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Not just collecting dust...

Building a collection is more than just a hobby – it’s a labour of love that can last a lifetime. We wanted to share the stories of some of the world’s greatest collectors with you. We hope you find them as inspiring as we do!

Master of Arts

 

Charles Saatchi is one of the greatest art collectors of our time. Art has been his lifelong passion: he purchased his first painting when he was 26. Saatchi has a rare ability to predict trends in the art market. He started out as a collector of minimalist work, but moved over to new modernism when fashions changed in the 1980s.

By the mid-eighties he was so confident in his collection that he opened the Saatchi Gallery to display his collection. In the early 1990s he changed his approach again; visiting art schools across London, hunting for unusual (and overlooked) work created by radical art students. He discovered a new generation of artists – Damien Hirst, Tracey Emin, the Chapman Brothers – and made their works of art international sensations.

Top tip! If you have paintings or posters you want to keep safe, and provided they aren’t million-pound masterpieces, you can store them safely and affordably in secure local rental units – not in damp sheds, working garages and dusty attics.

Boys and their toys

 

Prince Jefri is the brother of the Sultan of Brunei, and has become notorious for his playboy lifestyle and for "probably going through more cash than any other human being on earth," according to Vanity Fair. But future generations might remember him best for his astonishing car collection. Over a couple of decades, Jefri bought over 2,500 cars which are stored in numerous garages in Brunei. The Prince’s preferences are for Bentleys, Ferraris, and Rolls-Royces: his records revealed he spent $78 million at Pininfarina SpA for coach-built Ferraris, and $475 million at Rolls Royce. Those who have been privileged to see the collection have said that only a few hundred of these cars were commercially viable. Many can no longer function at all.

Top tip! If you’ve run out of space for safe storage of your vehicle at home, whether that’s your new Audi or your dad’s old 1970s Ford Capri, keep it under lock and key in a security protected rental parking space.

A Vine Collection

 

You’d think that writing the Declaration of Independence, being President for eight years, founding a world-class university and being one of the world’s greatest architects, would leave Thomas Jefferson with little time for anything else. But you’d be wrong. Jefferson also found time to build up one of history’s greatest wine collections. He started his collection whilst travelling around Burgundy and Bordeaux when he was America’s ambassador to France in the 1780s. When he got back home, he became George Washington’s wine agent, and was able to use the White House’s entertainment budget to fund his hobby. Indeed, he became so interested in wine that he ended up boring the other Founding Fathers because he couldn’t stop talking about it. “There was, as usual, a dissertation upon wines,” John Quincy Adams commented after dinner with Jefferson. But Jefferson got the last laugh: his collection is worth a fortune. In fact, it holds the record for the most expensive bottle of red wine ever sold (a 1787 Chateau Lafite that was sold for $156,450) and the most expensive white wine ever sold, a 1787 Chateau d’Yquem that went for $56,588.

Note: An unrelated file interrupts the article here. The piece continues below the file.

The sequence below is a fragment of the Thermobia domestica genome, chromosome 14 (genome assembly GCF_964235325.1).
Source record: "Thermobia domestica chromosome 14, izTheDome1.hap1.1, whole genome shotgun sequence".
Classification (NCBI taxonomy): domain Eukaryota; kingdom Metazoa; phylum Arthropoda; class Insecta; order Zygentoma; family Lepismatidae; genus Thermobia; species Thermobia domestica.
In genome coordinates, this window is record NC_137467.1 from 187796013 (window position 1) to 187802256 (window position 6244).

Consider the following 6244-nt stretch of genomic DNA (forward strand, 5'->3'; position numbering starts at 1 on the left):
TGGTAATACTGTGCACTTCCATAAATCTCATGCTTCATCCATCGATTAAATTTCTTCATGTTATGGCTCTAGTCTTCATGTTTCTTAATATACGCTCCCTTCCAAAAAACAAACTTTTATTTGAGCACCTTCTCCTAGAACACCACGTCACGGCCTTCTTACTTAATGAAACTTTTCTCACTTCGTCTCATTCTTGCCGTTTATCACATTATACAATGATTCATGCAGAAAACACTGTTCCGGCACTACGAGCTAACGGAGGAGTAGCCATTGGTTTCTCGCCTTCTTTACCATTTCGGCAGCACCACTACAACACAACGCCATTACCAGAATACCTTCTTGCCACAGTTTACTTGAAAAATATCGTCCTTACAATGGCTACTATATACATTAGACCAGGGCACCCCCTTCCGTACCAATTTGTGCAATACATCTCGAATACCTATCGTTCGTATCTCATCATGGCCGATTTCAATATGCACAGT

Top tip! Purveyors of quality plonk at home can avoid sour grapes by ensuring their wine storage facilities have constant temperatures and limited light - fluctuations in temperature and exposure to direct light can impair wine quality.     

It pays to read

 

You may be thinking that all of the collectors above had an unfair advantage: money. Of course it’s easy to build collections of this scale on a budget of millions, but Michael Hurley’s incredible story shows that there’s hope for those of us who aren’t so fortunate. Michael spent his life working at a post office in Los Angeles and in his spare time collected books. He never married or owned a car; he wore the same suit almost all the time and lived in a small house that he rented. Almost every item of furniture acted as book shelving. No-one could have guessed that he amassed a collection of 35,000 volumes that included Shakespeare's Second Folio; an inscribed first edition of Bram Stoker's Dracula; and a first edition of Winnie the Pooh, signed by A.A. Milne. Hurley’s hobby took over his life and eventually his home, “one room was abandoned when the piles neared the ceiling” someone once observed. 

Top tip! Don’t let your collections impede on your personal space. Invest in space for your collection.

Are you a collector? Or interested in starting a new collection. Let us know what you’re fascinated by!

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